Wednesday, August 14, 2013

Labyrinth Surprises, a Post by Nancy L. Agneberg

I walked a labyrinth today. 

A labyrinth is an ancient sacred design with a simple pathway leading to and from a center on a single path. Unlike a maze, in which you can get lost, there are no tricks and no short cuts in a labyrinth. The way in is the way out. 

The Labyrinth as a Spiritual Tool
The spiritual practice of walking a labyrinth allows the mind to relax and become aware. By meditatively walking a labyrinth we can be led to ourselves and therefore, to a deeper relationship with God, the Sacred, the Divine. Walking a labyrinth can create balance and calm within or can mend your heart and help you find wholeness and healing. As you experience a labyrinth, you are invited to discover the sacred in everyday life. 

Choosing to Walk a  Labyrinth Today
As preparation for retirement, my husband and I have a plan: sell our home here in Madison and instead, rent an apartment here until he retires fully. At the same time we intend to buy a home in St Paul where the majority of our friends and family, including my 90 year old father, live.  A clear plan, but apparently, not so easy to accomplish.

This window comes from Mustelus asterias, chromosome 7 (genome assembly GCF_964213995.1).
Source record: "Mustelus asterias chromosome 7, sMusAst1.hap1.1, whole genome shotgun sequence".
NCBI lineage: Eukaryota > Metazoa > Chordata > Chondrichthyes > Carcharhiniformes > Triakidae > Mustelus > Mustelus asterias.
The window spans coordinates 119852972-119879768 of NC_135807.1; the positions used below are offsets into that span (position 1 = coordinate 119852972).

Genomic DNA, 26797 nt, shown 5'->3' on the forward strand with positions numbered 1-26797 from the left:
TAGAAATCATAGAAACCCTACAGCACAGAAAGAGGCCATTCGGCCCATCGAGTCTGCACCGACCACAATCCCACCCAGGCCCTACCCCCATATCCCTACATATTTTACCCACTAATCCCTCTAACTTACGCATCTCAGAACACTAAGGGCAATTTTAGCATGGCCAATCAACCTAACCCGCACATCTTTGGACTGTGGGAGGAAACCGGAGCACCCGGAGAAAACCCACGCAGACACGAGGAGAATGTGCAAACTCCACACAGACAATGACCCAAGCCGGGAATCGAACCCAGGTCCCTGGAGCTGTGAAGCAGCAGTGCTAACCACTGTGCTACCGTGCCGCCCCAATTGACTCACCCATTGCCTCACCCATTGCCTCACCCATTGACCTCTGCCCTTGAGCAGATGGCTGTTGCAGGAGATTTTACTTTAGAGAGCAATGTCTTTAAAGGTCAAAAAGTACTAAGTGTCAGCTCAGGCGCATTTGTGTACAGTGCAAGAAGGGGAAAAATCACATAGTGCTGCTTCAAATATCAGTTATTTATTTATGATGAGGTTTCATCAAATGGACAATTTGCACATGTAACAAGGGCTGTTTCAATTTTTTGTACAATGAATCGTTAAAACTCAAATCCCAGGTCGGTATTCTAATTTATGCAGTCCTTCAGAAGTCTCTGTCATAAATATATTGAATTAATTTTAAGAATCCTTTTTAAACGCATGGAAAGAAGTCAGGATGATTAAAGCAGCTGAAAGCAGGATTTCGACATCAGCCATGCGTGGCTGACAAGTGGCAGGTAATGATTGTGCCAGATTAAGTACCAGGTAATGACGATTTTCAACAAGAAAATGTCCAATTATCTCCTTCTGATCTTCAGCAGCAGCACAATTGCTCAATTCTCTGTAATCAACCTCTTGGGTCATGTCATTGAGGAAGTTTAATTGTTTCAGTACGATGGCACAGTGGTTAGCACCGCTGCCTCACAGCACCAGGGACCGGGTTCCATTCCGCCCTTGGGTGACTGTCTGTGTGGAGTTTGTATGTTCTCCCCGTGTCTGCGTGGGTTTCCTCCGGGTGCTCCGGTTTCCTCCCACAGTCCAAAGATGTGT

Our home has been on the market for well over a year. We have had more showings than I care to acknowledge. We have lowered the price more than once. We have had many people express interest, but the magic has not happened, and we are weary and discouraged. We need a break. 

Along with this ongoing stress, my father has had two surgeries recently, and we are in the process of moving him from his home of 40 plus years to a senior living apartment. He is willing and eager to do that, but all of you who have had this experience know the challenges. I repeat, we are weary and discouraged and we need a break! 

Today we took our house off the market. 

Today seemed a good day to walk a labyrinth.

Today's Labyrinth Experience

Madison Christian Community, located not far from our home, has an outdoor labyrinth, and that's where I headed. I must admit I didn't expect to see a labyrinth that appeared so untended and bare, but I mused that the state of the labyrinth might match my inner spirit at the moment. I stood on a slight hill above the labyrinth and thought about how easy it is to lose one's way, and I prayed I could find my center once again. 

Before walking the labyrinth, I sat on a nearby bench and thought about what I hoped to gain or learn as I walked. How marvelous it would be if the labyrinth were a fortune-teller gazing into a crystal ball. "My dear, I see a new house in your future. You will sell your home soon, very soon. Trust me." Instead, I prayed that this quiet time would help me restore some spiritual balance in my life. That I could find my own rhythm again. That this symbolic pilgrimage would help me build strength and energy for the months ahead. That I could be assured that our hopes and dreams, our plan, will be fulfilled. A lot to ask, and then I wrote in my journal one more request:

                       To be surprised. 

More than One Surprise.